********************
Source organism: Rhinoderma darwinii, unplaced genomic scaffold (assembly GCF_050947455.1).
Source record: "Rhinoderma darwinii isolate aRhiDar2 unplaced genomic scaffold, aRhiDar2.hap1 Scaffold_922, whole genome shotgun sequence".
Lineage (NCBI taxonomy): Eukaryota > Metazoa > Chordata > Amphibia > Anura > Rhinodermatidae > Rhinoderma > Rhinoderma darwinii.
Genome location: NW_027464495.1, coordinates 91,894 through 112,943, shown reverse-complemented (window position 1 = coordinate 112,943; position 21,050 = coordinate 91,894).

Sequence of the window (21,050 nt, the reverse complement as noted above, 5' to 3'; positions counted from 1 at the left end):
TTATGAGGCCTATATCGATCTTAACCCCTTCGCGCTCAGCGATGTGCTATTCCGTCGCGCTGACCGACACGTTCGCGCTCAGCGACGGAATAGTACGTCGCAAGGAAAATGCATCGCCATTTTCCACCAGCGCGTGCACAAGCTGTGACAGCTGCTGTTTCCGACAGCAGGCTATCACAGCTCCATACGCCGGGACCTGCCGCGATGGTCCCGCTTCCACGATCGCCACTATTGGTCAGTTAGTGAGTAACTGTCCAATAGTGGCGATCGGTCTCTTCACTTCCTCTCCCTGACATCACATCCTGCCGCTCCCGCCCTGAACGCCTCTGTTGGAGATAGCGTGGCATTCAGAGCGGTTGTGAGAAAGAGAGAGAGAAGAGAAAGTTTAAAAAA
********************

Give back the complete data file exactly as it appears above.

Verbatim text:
Source organism: Rhinoderma darwinii, unplaced genomic scaffold (assembly GCF_050947455.1).
Source record: "Rhinoderma darwinii isolate aRhiDar2 unplaced genomic scaffold, aRhiDar2.hap1 Scaffold_922, whole genome shotgun sequence".
Lineage (NCBI taxonomy): Eukaryota > Metazoa > Chordata > Amphibia > Anura > Rhinodermatidae > Rhinoderma > Rhinoderma darwinii.
Genome location: NW_027464495.1, coordinates 91,894 through 112,943, shown reverse-complemented (window position 1 = coordinate 112,943; position 21,050 = coordinate 91,894).

Sequence of the window (21,050 nt, the reverse complement as noted above, 5' to 3'; positions counted from 1 at the left end):
TTATGAGGCCTATATCGATCTTAACCCCTTCGCGCTCAGCGATGTGCTATTCCGTCGCGCTGACCGACACGTTCGCGCTCAGCGACGGAATAGTACGTCGCAAGGAAAATGCATCGCCATTTTCCACCAGCGCGTGCACAAGCTGTGACAGCTGCTGTTTCCGACAGCAGGCTATCACAGCTCCATACGCCGGGACCTGCCGCGATGGTCCCGCTTCCACGATCGCCACTATTGGTCAGTTAGTGAGTAACTGTCCAATAGTGGCGATCGGTCTCTTCACTTCCTCTCCCTGACATCACATCCTGCCGCTCCCGCCCTGAACGCCTCTGTTGGAGATAGCGTGGCATTCAGAGCGGTTGTGAGAAAGAGAGAGAGAAGAGAAAGTTTAAAAAA